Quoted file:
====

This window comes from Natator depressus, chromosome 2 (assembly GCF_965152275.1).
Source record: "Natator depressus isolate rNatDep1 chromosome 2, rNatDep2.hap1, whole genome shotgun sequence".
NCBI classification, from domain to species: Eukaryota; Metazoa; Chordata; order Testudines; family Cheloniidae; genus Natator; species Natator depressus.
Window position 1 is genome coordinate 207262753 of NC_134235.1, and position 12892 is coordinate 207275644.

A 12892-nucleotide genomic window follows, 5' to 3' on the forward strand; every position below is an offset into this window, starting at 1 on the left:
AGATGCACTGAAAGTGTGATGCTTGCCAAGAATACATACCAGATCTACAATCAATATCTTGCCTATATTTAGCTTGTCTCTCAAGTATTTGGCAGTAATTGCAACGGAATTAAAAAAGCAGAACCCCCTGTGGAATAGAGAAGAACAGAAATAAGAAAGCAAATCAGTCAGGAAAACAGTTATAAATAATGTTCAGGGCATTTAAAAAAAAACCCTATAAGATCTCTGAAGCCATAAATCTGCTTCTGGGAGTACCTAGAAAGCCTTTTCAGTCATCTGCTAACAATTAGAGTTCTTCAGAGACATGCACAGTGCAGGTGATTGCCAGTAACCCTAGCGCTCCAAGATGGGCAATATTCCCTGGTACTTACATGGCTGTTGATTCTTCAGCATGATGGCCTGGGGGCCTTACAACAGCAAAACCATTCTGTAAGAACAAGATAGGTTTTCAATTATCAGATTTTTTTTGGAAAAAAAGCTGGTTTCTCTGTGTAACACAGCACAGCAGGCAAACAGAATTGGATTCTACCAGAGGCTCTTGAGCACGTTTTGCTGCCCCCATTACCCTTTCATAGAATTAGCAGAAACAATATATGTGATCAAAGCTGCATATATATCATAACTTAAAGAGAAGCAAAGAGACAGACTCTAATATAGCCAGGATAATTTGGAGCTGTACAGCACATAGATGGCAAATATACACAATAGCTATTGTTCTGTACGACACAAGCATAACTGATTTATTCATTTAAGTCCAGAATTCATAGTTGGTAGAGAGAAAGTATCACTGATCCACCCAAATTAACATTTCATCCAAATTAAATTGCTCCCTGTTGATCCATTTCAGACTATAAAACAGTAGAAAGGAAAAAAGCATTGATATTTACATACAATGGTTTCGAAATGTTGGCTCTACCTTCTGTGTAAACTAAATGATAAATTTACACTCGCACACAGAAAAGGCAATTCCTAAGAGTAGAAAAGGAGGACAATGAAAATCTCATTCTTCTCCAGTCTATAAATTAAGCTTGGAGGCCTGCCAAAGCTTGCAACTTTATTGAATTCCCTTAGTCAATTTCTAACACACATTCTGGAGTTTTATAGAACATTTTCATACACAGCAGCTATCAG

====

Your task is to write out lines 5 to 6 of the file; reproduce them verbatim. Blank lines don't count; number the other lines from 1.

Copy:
A 12892-nucleotide genomic window follows, 5' to 3' on the forward strand; every position below is an offset into this window, starting at 1 on the left:
AGATGCACTGAAAGTGTGATGCTTGCCAAGAATACATACCAGATCTACAATCAATATCTTGCCTATATTTAGCTTGTCTCTCAAGTATTTGGCAGTAATTGCAACGGAATTAAAAAAGCAGAACCCCCTGTGGAATAGAGAAGAACAGAAATAAGAAAGCAAATCAGTCAGGAAAACAGTTATAAATAATGTTCAGGGCATTTAAAAAAAAACCCTATAAGATCTCTGAAGCCATAAATCTGCTTCTGGGAGTACCTAGAAAGCCTTTTCAGTCATCTGCTAACAATTAGAGTTCTTCAGAGACATGCACAGTGCAGGTGATTGCCAGTAACCCTAGCGCTCCAAGATGGGCAATATTCCCTGGTACTTACATGGCTGTTGATTCTTCAGCATGATGGCCTGGGGGCCTTACAACAGCAAAACCATTCTGTAAGAACAAGATAGGTTTTCAATTATCAGATTTTTTTTGGAAAAAAAGCTGGTTTCTCTGTGTAACACAGCACAGCAGGCAAACAGAATTGGATTCTACCAGAGGCTCTTGAGCACGTTTTGCTGCCCCCATTACCCTTTCATAGAATTAGCAGAAACAATATATGTGATCAAAGCTGCATATATATCATAACTTAAAGAGAAGCAAAGAGACAGACTCTAATATAGCCAGGATAATTTGGAGCTGTACAGCACATAGATGGCAAATATACACAATAGCTATTGTTCTGTACGACACAAGCATAACTGATTTATTCATTTAAGTCCAGAATTCATAGTTGGTAGAGAGAAAGTATCACTGATCCACCCAAATTAACATTTCATCCAAATTAAATTGCTCCCTGTTGATCCATTTCAGACTATAAAACAGTAGAAAGGAAAAAAGCATTGATATTTACATACAATGGTTTCGAAATGTTGGCTCTACCTTCTGTGTAAACTAAATGATAAATTTACACTCGCACACAGAAAAGGCAATTCCTAAGAGTAGAAAAGGAGGACAATGAAAATCTCATTCTTCTCCAGTCTATAAATTAAGCTTGGAGGCCTGCCAAAGCTTGCAACTTTATTGAATTCCCTTAGTCAATTTCTAACACACATTCTGGAGTTTTATAGAACATTTTCATACACAGCAGCTATCAG